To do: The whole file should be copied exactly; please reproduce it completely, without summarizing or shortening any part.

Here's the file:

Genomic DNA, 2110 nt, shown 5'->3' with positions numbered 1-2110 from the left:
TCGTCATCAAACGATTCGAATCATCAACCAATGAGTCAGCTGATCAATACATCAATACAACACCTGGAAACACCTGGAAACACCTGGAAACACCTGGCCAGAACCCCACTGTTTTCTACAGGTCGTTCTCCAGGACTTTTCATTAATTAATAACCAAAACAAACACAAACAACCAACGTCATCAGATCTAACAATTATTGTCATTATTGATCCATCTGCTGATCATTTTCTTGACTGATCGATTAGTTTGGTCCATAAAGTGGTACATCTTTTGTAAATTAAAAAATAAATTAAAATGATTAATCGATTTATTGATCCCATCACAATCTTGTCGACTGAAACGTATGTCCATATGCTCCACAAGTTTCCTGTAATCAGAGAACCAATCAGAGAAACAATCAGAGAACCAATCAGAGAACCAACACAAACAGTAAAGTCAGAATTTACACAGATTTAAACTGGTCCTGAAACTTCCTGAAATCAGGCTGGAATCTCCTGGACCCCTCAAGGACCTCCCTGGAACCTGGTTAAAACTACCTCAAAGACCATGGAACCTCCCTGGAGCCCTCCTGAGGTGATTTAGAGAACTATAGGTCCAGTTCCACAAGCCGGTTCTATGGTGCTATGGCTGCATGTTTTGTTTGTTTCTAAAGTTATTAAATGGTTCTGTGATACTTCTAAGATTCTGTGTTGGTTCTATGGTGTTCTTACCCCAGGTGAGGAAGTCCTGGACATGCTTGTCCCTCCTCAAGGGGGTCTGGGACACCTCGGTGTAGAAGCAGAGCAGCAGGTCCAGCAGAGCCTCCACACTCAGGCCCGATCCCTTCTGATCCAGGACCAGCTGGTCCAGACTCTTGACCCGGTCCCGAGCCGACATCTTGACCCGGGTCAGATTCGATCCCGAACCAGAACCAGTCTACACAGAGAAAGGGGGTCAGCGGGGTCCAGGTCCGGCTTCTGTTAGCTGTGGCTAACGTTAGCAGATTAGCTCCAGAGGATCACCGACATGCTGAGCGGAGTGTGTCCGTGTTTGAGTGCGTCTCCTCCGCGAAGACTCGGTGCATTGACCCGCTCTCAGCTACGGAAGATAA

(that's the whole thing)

Genomic DNA, 2110 nt, shown 5'->3' with positions numbered 1-2110 from the left:
TCGTCATCAAACGATTCGAATCATCAACCAATGAGTCAGCTGATCAATACATCAATACAACACCTGGAAACACCTGGAAACACCTGGAAACACCTGGCCAGAACCCCACTGTTTTCTACAGGTCGTTCTCCAGGACTTTTCATTAATTAATAACCAAAACAAACACAAACAACCAACGTCATCAGATCTAACAATTATTGTCATTATTGATCCATCTGCTGATCATTTTCTTGACTGATCGATTAGTTTGGTCCATAAAGTGGTACATCTTTTGTAAATTAAAAAATAAATTAAAATGATTAATCGATTTATTGATCCCATCACAATCTTGTCGACTGAAACGTATGTCCATATGCTCCACAAGTTTCCTGTAATCAGAGAACCAATCAGAGAAACAATCAGAGAACCAATCAGAGAACCAACACAAACAGTAAAGTCAGAATTTACACAGATTTAAACTGGTCCTGAAACTTCCTGAAATCAGGCTGGAATCTCCTGGACCCCTCAAGGACCTCCCTGGAACCTGGTTAAAACTACCTCAAAGACCATGGAACCTCCCTGGAGCCCTCCTGAGGTGATTTAGAGAACTATAGGTCCAGTTCCACAAGCCGGTTCTATGGTGCTATGGCTGCATGTTTTGTTTGTTTCTAAAGTTATTAAATGGTTCTGTGATACTTCTAAGATTCTGTGTTGGTTCTATGGTGTTCTTACCCCAGGTGAGGAAGTCCTGGACATGCTTGTCCCTCCTCAAGGGGGTCTGGGACACCTCGGTGTAGAAGCAGAGCAGCAGGTCCAGCAGAGCCTCCACACTCAGGCCCGATCCCTTCTGATCCAGGACCAGCTGGTCCAGACTCTTGACCCGGTCCCGAGCCGACATCTTGACCCGGGTCAGATTCGATCCCGAACCAGAACCAGTCTACACAGAGAAAGGGGGTCAGCGGGGTCCAGGTCCGGCTTCTGTTAGCTGTGGCTAACGTTAGCAGATTAGCTCCAGAGGATCACCGACATGCTGAGCGGAGTGTGTCCGTGTTTGAGTGCGTCTCCTCCGCGAAGACTCGGTGCATTGACCCGCTCTCAGCTACGGAAGATAA